Second person is less about speaking from and more about speaking to. You ran up the hill. I believe this would be an awkward choice for a book, since every time you wrote something like, “You heard a sound outside and went to the window to see what it was,” your reader might easily be thinking, “No, I didn’t.” I’ve never seen anyone use second person throughout a book, but I do see it sprinkled in here and there, and I think that’s a mistake. Most of us primarily use third person (he ran, she ran), but will sometimes drop in something like, “He’s what you would call a geek,” or, “There were more of them than you could shake a stick at.” In movies, this is called breaking the fourth wall. This is when the character in the movie turns and faces the camera and speaks directly to the audience. At this point, the story-telling is interrupted and the feeling changes abruptly. The viewer or reader is suddenly pulled into the story rather than watching/reading from the outside. It can be effective, but it can also be annoying. In the above examples, I would use, “He’s what most people would call a geek,” or “There were more of them than anyone could shake a stick at,” in order to maintain the third person tense throughout.
Third person is what most of us use most of the time. He ran up the hill. This gives the author the ability to enter into the point of view of any of the characters at any time, providing more latitude to the story. That can, however, be overdone. If you’ve ever read a book where the point of view seems to change from one character to another paragraph by paragraph, the author is doing some serious head-hopping. As with any tool, this can be effective at times, but should be used in moderation. You don’t want your readers feeling like they’re watching a tennis match. See more about viewpoint basics and getting your PoVs right at each respective link.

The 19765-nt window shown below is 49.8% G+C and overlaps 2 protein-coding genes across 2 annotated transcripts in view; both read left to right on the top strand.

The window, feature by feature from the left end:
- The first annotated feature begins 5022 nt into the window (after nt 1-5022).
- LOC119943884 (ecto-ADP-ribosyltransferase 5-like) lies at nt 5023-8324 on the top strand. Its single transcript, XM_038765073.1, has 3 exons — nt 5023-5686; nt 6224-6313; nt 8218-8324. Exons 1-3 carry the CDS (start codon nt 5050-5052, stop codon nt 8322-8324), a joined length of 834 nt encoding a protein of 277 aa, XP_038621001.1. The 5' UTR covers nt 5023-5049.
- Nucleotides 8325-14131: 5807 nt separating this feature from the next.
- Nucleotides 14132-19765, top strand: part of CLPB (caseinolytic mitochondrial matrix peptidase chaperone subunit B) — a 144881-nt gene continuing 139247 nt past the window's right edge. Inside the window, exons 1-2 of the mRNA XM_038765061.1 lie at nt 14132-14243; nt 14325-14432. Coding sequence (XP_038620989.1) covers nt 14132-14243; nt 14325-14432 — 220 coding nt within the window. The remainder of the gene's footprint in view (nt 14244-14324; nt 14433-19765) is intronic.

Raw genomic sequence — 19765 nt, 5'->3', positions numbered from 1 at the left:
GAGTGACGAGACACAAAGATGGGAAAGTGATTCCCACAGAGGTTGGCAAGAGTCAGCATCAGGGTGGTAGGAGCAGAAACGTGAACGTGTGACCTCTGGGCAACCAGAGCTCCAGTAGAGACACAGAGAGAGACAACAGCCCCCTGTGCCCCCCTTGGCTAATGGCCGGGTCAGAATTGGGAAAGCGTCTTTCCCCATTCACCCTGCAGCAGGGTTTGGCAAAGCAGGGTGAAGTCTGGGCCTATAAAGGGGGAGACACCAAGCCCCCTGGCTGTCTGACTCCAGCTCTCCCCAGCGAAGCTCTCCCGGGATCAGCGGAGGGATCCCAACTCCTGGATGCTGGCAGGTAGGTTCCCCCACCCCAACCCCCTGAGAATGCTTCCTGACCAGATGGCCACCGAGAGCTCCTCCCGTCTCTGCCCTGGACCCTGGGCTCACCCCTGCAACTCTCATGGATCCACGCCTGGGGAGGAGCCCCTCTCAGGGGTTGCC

Beyond these two prominent aspects of voice, the nuances are up to you. Match your voice to the characters, the location, the time, the feeling of the story and you’re on your way.
11 thoughts on “Crafting Your Writer’s Voice: Tense and Person”
Tolkien head-hopped with great skill. There’s a scene where Frodo is the POV character until he passes a rope to Sam by lowering one end down a cliff to him. As Sam grabs the rope the POV changes to him. It works perfectly.
Sounds like an excellent device, kind of like panning the camera from one character to the next. Thanks for sharing that, Tui.
First person present tense drives me nuts. I don’t mind first person past tense as much, although I will say it isn’t that easy to write. I don’t like to see so many paragraphs and sentences starting with the word “I,” but in many cases it’s unavoidable.